Tunisia candidate refuses to concede

Moncef Marzouki has refused to admit defeat in Tunisia’s first free presidential election after exit polls suggested Beji Caid Essebsi had won.

The caretaker president, a former exile, said his rival’s declaration of victory was “undemocratic”.

Mr Essebsi, 88, has been celebrating with supporters, telling them all Tunisians now need to “work together”, and promising to bring stability.

Critics say his success marks the return of a discredited establishment.

Official results are not expected until Monday evening. One exit poll gave Mr Essebsi 55.5%, with several others showing similar figures.

The election marks the last stage of Tunisia’s move to democracy, after the 2011 overthrow of President Zine el-Abedine Ben Ali.

It is the first time Tunisians have been able vote freely for their president since independence from France in 1956.


Mr Marzouki, a 67-year-old human rights activist forced into exile by the Ben Ali government, said the election was too early to call.

“The announcement of victory is undemocratic and we should wait if we want to be a state that respects the rule of law,” he told supporters.

“What I want to tell you is that we are victorious, we are victorious , we are victorious. Tunisia has won and you have won. You have won for Tunisia, for democracy and for human rights.”

Mr Marzouki has been interim president since 2011 and is more popular in the conservative, poorer south.

He was thought likely to attract support from the moderate Islamist Ennahda party, which has played a key role in Tunisian politics since the Arab Spring but did not field a candidate.

Coastal candidate

Mr Essebsi appeared on television after polls closed on Sunday, saying: “I dedicate my victory to the martyrs of Tunisia.”

“I thank Marzouki, and now we should work together without excluding anyone,” he added.

Supporters danced and let off fireworks outside the headquarters of Mr Essebsi’s secular-leaning Nidaa Tounes party.

Mr Essebsi held office under both deposed President Zine el-Abedine Ben Ali and Tunisia’s first post-independence leader, Habib Bourguiba.

He led in the first round of voting last month with 39% of the vote. Mr Marzouki polled 33%.

He is popular in the wealthy, coastal regions, and based his appeal to voters on stability and experience.

Reduced role

Whoever wins faces restricted powers under a constitution passed earlier this year.

The president will be commander-in-chief of the armed forces but can appoint or sack senior officers only in consultation with the prime minister.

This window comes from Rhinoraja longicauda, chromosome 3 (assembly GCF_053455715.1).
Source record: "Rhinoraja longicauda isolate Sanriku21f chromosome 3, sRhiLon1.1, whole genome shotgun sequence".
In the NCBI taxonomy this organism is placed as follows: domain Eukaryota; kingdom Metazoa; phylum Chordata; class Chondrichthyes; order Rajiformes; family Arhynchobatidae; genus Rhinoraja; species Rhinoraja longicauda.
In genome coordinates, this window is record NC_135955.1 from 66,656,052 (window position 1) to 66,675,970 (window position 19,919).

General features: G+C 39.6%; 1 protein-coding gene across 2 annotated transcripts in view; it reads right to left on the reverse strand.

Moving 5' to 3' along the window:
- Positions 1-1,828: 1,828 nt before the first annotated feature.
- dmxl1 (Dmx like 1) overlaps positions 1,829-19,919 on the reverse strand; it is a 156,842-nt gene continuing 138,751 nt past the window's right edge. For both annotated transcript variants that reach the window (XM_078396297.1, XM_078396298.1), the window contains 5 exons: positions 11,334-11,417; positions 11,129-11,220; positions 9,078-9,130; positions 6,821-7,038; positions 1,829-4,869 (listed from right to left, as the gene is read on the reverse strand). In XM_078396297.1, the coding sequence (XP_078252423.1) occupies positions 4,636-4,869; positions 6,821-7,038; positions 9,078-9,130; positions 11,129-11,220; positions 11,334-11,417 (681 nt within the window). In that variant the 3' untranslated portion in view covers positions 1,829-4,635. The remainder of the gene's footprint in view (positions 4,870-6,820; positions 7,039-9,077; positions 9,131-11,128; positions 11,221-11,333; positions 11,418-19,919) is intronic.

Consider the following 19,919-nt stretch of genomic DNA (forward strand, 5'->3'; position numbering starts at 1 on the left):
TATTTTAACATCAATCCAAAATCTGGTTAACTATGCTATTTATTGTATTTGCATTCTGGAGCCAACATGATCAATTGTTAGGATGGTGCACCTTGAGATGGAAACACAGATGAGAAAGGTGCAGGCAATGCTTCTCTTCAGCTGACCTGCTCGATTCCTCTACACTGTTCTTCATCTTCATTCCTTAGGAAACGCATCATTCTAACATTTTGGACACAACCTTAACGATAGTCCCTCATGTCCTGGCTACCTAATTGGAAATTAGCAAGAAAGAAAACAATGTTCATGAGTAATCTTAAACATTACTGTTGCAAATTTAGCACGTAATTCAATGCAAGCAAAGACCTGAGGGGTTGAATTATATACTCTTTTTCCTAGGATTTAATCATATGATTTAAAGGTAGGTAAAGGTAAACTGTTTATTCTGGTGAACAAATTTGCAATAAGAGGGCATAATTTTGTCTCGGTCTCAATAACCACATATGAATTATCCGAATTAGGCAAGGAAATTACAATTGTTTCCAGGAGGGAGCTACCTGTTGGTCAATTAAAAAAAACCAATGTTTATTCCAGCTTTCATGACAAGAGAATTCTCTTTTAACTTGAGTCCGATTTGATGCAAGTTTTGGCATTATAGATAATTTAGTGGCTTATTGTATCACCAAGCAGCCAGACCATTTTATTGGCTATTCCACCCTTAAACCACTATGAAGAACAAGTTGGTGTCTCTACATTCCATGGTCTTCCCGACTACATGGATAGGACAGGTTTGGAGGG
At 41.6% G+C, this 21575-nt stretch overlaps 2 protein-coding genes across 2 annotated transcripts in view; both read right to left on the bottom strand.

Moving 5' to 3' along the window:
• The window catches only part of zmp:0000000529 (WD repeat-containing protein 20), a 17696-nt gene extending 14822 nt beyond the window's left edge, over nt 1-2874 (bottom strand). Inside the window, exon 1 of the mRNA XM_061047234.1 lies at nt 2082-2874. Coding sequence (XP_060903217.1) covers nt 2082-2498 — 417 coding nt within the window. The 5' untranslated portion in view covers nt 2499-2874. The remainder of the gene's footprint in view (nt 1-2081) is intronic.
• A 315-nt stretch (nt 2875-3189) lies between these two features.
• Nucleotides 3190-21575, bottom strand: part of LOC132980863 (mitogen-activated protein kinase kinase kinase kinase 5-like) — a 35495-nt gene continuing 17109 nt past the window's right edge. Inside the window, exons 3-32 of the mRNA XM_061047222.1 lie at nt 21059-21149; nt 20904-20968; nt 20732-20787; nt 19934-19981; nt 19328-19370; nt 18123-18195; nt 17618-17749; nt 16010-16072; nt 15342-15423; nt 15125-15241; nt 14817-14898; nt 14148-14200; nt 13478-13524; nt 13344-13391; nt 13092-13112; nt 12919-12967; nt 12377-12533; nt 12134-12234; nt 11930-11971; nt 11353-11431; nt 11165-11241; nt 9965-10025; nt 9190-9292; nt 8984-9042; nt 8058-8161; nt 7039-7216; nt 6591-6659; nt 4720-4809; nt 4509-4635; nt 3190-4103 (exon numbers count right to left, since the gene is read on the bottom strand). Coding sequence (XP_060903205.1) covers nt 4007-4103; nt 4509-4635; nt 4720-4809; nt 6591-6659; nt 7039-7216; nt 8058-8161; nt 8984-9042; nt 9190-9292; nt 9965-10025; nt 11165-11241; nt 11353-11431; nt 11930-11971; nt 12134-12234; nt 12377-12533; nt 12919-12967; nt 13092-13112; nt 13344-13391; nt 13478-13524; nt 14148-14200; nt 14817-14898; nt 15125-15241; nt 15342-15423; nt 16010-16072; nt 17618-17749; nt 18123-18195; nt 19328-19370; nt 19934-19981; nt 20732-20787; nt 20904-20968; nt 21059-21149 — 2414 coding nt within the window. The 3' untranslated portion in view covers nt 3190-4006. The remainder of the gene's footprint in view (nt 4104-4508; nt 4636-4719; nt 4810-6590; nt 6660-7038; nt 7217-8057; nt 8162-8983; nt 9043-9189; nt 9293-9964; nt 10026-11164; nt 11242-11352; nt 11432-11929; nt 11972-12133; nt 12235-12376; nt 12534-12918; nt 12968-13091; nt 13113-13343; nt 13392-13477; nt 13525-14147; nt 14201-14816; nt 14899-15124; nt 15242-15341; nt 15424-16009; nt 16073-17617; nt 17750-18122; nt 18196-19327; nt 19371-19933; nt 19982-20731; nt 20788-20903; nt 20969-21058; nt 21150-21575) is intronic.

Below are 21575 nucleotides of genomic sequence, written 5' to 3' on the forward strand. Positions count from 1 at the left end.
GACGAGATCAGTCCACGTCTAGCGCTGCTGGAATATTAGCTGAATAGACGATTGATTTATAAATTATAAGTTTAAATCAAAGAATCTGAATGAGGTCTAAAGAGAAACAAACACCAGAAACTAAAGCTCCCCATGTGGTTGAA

The president will also set foreign policy in consultation with the prime minister, represent the state and ratify treaties.

Tunisia boosted security for the elections and closed border posts with Libya, which has been plagued by unrest.

A group of at least three attackers targeted a polling station near the city of Kairouan on Sunday morning. Security forces say they killed one attacker and arrested three.

Source: BBC


Tunisian president testifies in probe of politician’s murder

Tunisian President Moncef Marzouki testified on Thursday before a judge probing the murder of opposition leader Chokri Belaid, as police narrowed their hunt for his killer to an area near the border with Algeria.

The shooting of secular politician Belaid by a suspected Islamist radical on February 6 provoked the biggest street protests in Tunisia since the overthrow of strongman Zine al-Abidine Ben Ali two years ago.

Secular parties later withdrew their support for Islamist-backed Prime Minister Hamadi Jebali, forcing the collapse of his coalition government.

Marzouki, who leads one of Tunisia’s main secular parties, was called to testify because he had warned Belaid in January of a death threat against him and offered him police protection, local media reported.

Secularists had long complained that Jebali’s government was too tolerant of religious radicals emboldened by the fall of Ben Ali, whose government spent decades suppressing Islamists.

A swift arrest and trial of Belaid’s killer could calm the political turmoil that has stalled efforts to rebuild an economy hit hard by the 2011 uprising.

“The investigating judge at the Court of Tunis heard on Thursday morning President Moncef Marzouki as a witness in the case of Chokri Belaid’s assassination,” the presidency said in a statement.

The interview took place at the Carthage Palace, the head of state’s official residence.

It was the first time a Tunisian president had taken the witness stand in a judicial investigation.

Police believe Belaid’s killer is a 34-year-old member of a radical Islamist Salafi group.

Interior Minister Ali Larayedh said on Tuesday that police had arrested four other ultra-orthodox Salafis suspected of being accomplices.

“Chokri received many death threats by telephone in his final weeks,” said Belaid’s brother Abd Majid.

Zied Lakdhar, a member of Belaid’s Popular Front party, also said Belaid had refused police protection.

Army and police forces backed by military aircraft were searching the regions of Wad Mliz and Ghar Dimaou near the border with Algeria on Thursday in an effort to catch Belaid’s killer, security sources said.

Source: Reuters